‘Deep In The South’, the new song for The Soul Movers is a world away from Murray Cook’s international music legend persona as the Red Wiggle in The Wiggles.
With vocals from Lizzie Mack, ‘Deep In The South’ is a genuine piece of southern fried Americana with an authentic flavour styled in from Muscle Shoals drummer Stu Wilson, who had also done time as a member of The New Christs in Australia.
The track premiered on The Soul Movers’ second album ‘Bona Fide’ and is now a standalone release as the final single and video from the album.
“This track stood out right from the start’ says Murray. It had a really different energy around it… kind of like it was coming to us from a different place and time…”
Lizzie adds, “but it was a pretty difficult birth… the sticks of many drummers were snapped in the recording this track”.
Murray said, “We actually had three drummers on it in The States and then our drummer, since returning from the US, had a crack at it. Stu actually nailed it in one session – sometimes less is more – power in the right places…”
The bridge in the video isn’t far from the Muscle Shoals Sound Studio. “They told us about a disaster that had happened there in the late 1800’s. You walk out on the bridge and think you can cross to the other side of the Mississippi but it comes to an abrupt stop in the middle of the river. You look down and there is a tree with hundreds of multi-coloured bras hanging in it. On the spot where the passenger train carrying 140 people plummeted to their deep, dark deaths in the middle of the night… it was more than a bit spooky…” says Murray.
“So, we just let the clip happen in a very similar way to the song” explains Lizzie. “We showed up and just played the song to the bridge really. Halfway through the second take (there were only three as we were late to get started back on recording with the Swampers). There was this strange light on the water and I got kind-of mesmerised. We shot more of the river with a drone and then just took off for the studio. We think the atmosphere comes across pretty powerfully in the clip – it all kind of came together. The song, the bridge, the history all melded as one”.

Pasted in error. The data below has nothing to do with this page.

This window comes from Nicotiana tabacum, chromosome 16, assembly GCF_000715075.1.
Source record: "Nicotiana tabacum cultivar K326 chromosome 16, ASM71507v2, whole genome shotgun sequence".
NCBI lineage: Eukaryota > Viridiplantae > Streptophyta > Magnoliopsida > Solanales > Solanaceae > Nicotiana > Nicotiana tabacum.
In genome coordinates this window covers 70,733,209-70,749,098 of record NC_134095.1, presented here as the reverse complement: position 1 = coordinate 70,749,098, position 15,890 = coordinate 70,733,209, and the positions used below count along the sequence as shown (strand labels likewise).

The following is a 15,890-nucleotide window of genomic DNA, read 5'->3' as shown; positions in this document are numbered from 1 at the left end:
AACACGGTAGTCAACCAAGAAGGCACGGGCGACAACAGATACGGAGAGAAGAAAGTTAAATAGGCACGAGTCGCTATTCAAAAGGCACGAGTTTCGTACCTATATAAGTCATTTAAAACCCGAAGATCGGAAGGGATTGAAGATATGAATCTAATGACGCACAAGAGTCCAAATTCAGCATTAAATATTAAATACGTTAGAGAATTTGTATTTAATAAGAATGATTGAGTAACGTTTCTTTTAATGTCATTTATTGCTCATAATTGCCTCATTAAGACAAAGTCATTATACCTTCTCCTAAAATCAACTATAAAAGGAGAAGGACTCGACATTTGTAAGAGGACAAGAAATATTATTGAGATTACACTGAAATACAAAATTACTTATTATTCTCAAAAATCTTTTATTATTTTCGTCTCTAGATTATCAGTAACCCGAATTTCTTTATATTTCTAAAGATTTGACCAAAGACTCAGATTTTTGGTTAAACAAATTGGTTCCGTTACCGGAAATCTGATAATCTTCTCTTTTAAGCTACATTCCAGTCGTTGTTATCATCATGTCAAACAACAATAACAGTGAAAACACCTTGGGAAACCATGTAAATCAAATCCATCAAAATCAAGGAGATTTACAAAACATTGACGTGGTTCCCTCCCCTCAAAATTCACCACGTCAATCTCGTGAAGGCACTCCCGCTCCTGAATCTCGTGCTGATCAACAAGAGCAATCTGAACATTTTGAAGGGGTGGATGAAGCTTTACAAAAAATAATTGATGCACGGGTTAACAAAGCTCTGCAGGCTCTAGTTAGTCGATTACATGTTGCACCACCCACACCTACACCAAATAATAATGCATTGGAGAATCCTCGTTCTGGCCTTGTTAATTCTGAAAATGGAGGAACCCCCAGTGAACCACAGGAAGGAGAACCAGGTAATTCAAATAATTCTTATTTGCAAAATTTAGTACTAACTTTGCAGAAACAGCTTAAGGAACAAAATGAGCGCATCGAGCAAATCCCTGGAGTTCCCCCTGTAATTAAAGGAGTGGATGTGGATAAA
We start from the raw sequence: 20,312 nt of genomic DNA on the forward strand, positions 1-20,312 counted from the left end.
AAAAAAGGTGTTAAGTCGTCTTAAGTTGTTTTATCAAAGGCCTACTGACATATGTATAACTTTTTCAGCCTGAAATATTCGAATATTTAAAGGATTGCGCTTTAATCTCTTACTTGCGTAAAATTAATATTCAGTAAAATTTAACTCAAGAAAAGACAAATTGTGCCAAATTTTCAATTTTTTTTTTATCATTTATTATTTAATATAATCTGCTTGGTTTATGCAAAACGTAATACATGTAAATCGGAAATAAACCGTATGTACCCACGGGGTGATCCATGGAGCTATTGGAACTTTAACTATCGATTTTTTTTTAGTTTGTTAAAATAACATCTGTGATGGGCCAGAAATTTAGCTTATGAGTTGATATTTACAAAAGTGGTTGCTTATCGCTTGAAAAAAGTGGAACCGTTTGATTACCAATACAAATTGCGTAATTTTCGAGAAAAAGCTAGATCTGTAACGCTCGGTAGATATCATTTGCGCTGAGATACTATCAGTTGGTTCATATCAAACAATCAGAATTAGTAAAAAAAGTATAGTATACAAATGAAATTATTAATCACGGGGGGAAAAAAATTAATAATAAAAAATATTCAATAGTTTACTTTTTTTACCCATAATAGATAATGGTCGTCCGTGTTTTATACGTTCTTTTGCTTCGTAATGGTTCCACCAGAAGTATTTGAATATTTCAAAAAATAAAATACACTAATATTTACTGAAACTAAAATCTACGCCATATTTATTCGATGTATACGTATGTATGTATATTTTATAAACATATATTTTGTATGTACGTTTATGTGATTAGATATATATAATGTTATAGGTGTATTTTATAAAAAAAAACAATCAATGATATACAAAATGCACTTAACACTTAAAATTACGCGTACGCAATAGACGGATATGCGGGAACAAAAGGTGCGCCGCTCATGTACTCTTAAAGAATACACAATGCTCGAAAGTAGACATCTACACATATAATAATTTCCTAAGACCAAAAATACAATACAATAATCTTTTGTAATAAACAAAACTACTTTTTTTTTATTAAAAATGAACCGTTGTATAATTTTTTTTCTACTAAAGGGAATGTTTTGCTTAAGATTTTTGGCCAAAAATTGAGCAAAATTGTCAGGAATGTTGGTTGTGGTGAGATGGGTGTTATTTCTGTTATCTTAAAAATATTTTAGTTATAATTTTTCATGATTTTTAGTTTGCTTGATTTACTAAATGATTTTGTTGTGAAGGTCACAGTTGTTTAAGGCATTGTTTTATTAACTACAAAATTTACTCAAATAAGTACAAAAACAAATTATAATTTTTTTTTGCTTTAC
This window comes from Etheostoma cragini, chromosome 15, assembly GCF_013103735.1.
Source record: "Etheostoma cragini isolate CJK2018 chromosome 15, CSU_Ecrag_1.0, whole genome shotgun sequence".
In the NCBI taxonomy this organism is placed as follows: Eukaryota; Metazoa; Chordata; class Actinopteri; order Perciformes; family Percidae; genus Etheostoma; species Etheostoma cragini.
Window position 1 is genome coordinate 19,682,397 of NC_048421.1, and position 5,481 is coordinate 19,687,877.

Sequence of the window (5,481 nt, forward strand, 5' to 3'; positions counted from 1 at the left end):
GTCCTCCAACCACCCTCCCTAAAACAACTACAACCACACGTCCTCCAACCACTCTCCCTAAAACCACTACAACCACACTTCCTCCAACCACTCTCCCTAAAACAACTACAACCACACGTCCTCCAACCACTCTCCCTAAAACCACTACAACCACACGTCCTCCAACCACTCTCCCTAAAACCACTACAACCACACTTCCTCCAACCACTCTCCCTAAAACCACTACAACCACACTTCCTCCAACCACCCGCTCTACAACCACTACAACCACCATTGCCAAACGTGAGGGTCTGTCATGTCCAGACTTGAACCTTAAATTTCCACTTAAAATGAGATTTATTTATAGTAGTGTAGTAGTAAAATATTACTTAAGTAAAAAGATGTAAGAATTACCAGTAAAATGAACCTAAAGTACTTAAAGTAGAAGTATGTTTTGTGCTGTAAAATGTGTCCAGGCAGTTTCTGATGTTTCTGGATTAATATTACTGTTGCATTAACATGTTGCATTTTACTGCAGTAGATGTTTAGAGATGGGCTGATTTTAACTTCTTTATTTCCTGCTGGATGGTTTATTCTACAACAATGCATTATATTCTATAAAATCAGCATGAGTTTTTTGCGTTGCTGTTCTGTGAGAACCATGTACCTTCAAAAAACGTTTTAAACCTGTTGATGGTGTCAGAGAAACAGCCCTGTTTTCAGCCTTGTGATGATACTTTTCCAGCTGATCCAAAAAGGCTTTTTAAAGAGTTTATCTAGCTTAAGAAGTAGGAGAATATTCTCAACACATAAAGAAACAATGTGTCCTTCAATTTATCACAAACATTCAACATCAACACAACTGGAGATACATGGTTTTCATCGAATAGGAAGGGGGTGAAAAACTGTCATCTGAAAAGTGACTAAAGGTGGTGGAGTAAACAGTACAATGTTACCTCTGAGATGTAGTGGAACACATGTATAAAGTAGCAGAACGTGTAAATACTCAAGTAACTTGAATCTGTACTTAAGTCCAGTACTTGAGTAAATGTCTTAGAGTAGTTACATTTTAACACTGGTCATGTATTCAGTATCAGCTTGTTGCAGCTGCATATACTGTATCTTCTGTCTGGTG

Murray says, “Lizzie wrote some song lyrics for the track that have very powerful imagery. They tell a story about the past, the slave history, jobs that don’t exist anymore. We could certainly relate to that given we had a similar sad story with how badly used and abused many of our own indigenous workers were – back in Australia”.
The Soul Movers upcoming dates
Friday 23rd August – Miami Marketta
Saturday 24th August – As part of Horizon Festival, the early show at The Bison Bar, Nambour.
Sunday 25th August – A family friendly show from 4-6pm at The Milk Factory, South Brisbane.
Saturday 12th and Sunday 13th October:
Byron Bay Guitarfest
On Saturday 12th, Murray, Lizzie and the ‘Movers are rocking out for a full hour from 7:25pm – 8:25pm
Murray emcees all day Sunday 13th on “Family Day” where it’s $5 entry for kids – The Soul Movers have the perfect after lunch set time – 1:30 pm – 2:15 pm